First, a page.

Bad wording on my part, yeah. But you can see how the reactionary elements of the movement might take it.
I didn't read their post to be justifying it, just that her origin was likely to cause bigots to come out the woodwork.
Edited by Fourthspartan56 on Sep 23rd 2019 at 2:13:36 AM
There is a bitter history of right-wing Hongkongers calling mainlanders "locusts" and hardline mainlanders calling Hongkongers "cockroaches". I believe the rioters think that the Chinese-American reporter being of mainland descent makes her worthy of racism. Granted, this ain't the first time they've done this - if you don't appear to speak Cantonese, they'll assume you're a mainlander and try to rough you up
Otherwise, I am very annoyed that many Chinese-Americans are against the protests. Some oppose it because white people are in favor of it and this ruins a 100% Asian matter. But I've always felt that many feel more loyalty to the culture and values of their faraway place of ancestry rather than their actual home. They're the types who feel that because China is a world power now, people should fear them when they say they're Chinese, because that makes them feel strong.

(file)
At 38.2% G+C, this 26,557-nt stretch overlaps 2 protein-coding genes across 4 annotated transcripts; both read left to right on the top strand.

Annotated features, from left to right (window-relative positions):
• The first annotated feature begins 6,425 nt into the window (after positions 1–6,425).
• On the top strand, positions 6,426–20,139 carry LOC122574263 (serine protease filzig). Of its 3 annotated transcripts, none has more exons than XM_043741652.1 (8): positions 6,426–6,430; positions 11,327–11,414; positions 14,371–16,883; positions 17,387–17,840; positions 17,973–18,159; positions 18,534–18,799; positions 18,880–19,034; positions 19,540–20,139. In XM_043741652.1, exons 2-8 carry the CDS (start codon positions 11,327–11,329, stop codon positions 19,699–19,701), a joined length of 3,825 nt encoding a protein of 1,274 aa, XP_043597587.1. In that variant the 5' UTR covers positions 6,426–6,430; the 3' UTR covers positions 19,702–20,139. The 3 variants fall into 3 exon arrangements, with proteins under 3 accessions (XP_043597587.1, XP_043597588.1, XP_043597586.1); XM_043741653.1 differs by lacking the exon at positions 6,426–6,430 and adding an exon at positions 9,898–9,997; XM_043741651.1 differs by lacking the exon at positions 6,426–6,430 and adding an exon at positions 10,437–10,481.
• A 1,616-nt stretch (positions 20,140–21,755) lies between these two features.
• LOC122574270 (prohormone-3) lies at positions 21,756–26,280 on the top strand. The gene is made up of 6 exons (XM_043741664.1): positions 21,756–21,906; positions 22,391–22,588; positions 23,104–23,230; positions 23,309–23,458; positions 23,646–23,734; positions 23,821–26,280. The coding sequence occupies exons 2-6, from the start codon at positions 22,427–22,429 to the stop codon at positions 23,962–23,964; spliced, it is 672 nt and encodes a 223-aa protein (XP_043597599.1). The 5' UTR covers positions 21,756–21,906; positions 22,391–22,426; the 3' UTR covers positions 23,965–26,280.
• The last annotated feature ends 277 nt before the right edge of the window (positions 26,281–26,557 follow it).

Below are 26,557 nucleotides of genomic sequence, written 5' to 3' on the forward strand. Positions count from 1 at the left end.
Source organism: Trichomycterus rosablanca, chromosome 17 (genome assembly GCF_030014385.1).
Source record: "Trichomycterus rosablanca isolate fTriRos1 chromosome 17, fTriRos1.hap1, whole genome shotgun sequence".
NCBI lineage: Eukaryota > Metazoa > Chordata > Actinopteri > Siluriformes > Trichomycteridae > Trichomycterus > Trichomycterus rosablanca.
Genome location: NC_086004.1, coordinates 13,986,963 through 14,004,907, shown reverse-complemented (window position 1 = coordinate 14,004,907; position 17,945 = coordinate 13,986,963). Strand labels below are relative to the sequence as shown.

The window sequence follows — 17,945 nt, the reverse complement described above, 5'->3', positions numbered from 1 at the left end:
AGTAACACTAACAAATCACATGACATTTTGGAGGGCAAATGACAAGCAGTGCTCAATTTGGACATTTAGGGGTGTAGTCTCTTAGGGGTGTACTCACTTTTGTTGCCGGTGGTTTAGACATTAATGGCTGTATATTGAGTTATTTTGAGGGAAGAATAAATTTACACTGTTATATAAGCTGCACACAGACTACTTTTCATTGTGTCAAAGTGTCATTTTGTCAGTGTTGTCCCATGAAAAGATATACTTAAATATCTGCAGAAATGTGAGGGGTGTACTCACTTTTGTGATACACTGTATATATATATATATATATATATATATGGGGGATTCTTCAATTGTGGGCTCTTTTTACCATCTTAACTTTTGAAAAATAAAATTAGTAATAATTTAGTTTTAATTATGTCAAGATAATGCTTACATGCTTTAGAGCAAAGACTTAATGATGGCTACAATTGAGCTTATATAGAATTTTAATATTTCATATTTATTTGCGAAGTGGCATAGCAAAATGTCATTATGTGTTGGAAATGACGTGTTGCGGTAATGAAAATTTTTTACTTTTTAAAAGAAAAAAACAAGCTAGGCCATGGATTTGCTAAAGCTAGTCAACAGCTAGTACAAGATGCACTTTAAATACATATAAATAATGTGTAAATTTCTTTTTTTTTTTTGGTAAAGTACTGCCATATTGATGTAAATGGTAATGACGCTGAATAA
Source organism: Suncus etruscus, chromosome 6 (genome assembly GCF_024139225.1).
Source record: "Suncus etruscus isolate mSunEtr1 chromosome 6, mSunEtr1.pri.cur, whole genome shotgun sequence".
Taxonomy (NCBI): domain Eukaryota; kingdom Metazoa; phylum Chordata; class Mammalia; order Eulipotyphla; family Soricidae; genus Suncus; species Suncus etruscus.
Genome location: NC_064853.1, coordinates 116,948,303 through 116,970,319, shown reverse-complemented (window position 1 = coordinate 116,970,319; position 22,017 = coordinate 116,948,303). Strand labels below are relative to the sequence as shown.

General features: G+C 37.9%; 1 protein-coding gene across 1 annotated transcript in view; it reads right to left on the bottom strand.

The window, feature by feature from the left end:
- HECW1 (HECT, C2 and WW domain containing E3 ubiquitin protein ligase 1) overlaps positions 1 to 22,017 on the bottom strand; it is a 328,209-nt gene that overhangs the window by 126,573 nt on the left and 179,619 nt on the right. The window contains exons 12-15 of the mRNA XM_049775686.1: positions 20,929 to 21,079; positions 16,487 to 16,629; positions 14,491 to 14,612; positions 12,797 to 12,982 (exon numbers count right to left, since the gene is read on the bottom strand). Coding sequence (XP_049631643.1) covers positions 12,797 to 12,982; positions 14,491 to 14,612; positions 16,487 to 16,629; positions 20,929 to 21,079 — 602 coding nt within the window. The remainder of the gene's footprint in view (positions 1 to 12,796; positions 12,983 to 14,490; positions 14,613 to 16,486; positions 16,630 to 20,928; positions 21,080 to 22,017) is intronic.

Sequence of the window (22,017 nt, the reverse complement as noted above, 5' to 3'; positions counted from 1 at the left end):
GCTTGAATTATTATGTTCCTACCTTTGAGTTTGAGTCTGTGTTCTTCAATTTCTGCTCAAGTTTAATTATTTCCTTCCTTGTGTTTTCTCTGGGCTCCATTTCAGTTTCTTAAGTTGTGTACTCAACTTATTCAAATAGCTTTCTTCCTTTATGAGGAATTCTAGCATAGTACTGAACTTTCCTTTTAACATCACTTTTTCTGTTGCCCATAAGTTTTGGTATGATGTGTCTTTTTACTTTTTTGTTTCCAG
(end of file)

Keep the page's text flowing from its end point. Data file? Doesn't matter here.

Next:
Plus many Chinese-Americans are raised heavily on Confucianism, which promotes order and stability over petty concerns like human rights and civil liberties.
Edited by TheWildWestPyro on Sep 24th 2019 at 8:54:48 AM
I'm not sure how many Chinese-Americans actually feel one way or another about the protests. No one seems to have conducted any actual polls on the matter.
My immediate family has some sympathy for the protesters, but they don't think the protesters are going to get everything they want.
That said, since I don't speak Cantonese, I'm probably going to avoid going to Hong Kong in the near future. A shame too — I've been wanting to try authentic Hong Kong cuisine again for a while.